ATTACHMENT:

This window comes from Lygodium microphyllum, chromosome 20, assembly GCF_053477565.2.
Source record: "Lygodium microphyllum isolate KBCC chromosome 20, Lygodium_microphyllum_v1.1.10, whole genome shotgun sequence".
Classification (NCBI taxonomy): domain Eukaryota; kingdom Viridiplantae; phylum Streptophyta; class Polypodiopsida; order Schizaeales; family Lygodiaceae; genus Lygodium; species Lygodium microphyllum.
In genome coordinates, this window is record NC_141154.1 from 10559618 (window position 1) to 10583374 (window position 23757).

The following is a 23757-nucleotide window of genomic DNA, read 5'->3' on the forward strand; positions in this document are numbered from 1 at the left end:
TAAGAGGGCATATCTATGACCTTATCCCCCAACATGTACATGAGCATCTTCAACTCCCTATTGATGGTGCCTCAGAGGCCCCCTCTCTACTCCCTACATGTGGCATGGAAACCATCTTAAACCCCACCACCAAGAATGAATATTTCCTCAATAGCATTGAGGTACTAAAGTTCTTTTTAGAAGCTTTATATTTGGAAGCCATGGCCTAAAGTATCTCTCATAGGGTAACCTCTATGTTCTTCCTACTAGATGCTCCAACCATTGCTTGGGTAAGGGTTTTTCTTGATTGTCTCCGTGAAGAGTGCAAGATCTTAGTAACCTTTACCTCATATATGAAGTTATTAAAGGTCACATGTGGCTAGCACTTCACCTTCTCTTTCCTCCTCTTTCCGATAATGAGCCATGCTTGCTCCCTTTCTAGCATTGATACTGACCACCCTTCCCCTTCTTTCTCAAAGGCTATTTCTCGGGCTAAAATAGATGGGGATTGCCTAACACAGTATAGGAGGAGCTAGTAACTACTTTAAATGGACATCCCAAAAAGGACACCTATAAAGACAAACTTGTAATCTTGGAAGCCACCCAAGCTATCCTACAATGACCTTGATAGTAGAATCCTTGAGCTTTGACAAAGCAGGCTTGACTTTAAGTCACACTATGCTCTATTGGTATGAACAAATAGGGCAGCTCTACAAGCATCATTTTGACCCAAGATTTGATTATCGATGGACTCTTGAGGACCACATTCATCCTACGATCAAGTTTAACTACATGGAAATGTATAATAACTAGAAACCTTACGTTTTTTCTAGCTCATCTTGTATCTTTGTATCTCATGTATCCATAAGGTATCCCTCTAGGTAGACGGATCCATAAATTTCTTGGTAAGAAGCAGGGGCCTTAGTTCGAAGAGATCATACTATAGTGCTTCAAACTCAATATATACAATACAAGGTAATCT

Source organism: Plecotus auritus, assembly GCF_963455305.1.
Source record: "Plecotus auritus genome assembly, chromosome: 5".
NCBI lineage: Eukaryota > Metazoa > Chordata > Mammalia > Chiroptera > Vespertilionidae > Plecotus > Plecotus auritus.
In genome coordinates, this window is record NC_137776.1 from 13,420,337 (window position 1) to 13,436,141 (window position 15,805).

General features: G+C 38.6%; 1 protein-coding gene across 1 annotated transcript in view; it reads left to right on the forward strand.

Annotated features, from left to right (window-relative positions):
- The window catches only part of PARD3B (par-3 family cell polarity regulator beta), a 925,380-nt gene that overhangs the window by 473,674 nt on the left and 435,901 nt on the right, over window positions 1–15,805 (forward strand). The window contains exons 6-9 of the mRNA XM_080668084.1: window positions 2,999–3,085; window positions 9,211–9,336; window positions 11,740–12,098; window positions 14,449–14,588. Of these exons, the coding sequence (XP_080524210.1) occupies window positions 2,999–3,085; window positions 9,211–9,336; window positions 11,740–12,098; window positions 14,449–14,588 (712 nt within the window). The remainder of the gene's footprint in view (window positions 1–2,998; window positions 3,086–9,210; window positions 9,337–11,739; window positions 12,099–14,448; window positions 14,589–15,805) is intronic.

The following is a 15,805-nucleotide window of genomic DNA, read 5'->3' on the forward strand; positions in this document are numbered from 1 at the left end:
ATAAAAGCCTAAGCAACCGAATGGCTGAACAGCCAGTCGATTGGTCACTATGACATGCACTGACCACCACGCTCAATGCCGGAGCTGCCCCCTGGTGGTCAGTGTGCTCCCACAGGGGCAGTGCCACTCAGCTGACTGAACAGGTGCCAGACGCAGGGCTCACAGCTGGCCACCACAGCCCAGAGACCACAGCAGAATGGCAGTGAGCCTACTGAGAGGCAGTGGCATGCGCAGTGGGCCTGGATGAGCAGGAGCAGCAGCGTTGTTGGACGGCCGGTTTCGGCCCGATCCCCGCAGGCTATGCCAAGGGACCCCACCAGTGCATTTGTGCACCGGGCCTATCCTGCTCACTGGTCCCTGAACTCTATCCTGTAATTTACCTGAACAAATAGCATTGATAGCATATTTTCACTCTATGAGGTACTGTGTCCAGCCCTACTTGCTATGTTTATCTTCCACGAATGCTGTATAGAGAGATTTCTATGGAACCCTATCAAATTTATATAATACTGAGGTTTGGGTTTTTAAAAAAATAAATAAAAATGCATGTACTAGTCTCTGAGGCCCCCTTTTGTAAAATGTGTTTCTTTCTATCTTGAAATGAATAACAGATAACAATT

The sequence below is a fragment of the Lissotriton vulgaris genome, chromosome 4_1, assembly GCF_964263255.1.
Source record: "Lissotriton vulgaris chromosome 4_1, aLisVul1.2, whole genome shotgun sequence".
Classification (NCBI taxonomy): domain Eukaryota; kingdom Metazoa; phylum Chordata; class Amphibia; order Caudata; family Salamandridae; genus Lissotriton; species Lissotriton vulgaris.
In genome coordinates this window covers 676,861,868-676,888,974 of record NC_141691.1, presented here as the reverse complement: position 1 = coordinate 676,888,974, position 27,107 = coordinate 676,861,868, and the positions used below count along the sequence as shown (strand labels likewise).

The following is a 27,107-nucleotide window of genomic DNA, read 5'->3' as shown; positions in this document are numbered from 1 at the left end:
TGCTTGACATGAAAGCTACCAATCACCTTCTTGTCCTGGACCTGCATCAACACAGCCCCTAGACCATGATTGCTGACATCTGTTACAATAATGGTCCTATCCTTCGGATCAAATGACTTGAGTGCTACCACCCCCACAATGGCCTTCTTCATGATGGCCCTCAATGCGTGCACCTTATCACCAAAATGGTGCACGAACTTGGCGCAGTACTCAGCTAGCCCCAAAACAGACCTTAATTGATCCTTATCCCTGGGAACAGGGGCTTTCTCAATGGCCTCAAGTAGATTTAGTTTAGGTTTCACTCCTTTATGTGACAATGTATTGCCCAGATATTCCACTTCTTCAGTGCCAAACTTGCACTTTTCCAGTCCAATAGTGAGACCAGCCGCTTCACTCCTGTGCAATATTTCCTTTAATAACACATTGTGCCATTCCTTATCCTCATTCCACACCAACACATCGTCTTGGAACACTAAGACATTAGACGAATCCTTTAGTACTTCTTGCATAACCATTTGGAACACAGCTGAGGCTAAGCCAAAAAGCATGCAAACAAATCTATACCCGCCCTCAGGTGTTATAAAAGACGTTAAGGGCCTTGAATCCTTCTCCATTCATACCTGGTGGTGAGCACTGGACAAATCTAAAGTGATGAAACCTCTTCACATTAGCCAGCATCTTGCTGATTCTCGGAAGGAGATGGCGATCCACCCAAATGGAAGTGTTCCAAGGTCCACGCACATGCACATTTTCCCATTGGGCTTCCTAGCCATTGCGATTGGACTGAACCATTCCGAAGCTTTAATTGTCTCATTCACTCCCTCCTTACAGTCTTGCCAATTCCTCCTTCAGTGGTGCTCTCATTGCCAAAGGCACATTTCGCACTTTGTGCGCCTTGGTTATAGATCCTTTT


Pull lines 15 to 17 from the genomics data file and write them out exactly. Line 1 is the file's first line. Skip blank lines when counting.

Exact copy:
ATAAAAGCCTAAGCAACCGAATGGCTGAACAGCCAGTCGATTGGTCACTATGACATGCACTGACCACCACGCTCAATGCCGGAGCTGCCCCCTGGTGGTCAGTGTGCTCCCACAGGGGCAGTGCCACTCAGCTGACTGAACAGGTGCCAGACGCAGGGCTCACAGCTGGCCACCACAGCCCAGAGACCACAGCAGAATGGCAGTGAGCCTACTGAGAGGCAGTGGCATGCGCAGTGGGCCTGGATGAGCAGGAGCAGCAGCGTTGTTGGACGGCCGGTTTCGGCCCGATCCCCGCAGGCTATGCCAAGGGACCCCACCAGTGCATTTGTGCACCGGGCCTATCCTGCTCACTGGTCCCTGAACTCTATCCTGTAATTTACCTGAACAAATAGCATTGATAGCATATTTTCACTCTATGAGGTACTGTGTCCAGCCCTACTTGCTATGTTTATCTTCCACGAATGCTGTATAGAGAGATTTCTATGGAACCCTATCAAATTTATATAATACTGAGGTTTGGGTTTTTAAAAAAATAAATAAAAATGCATGTACTAGTCTCTGAGGCCCCCTTTTGTAAAATGTGTTTCTTTCTATCTTGAAATGAATAACAGATAACAATT

The sequence below is a fragment of the Lissotriton vulgaris genome, chromosome 4_1, assembly GCF_964263255.1.
Source record: "Lissotriton vulgaris chromosome 4_1, aLisVul1.2, whole genome shotgun sequence".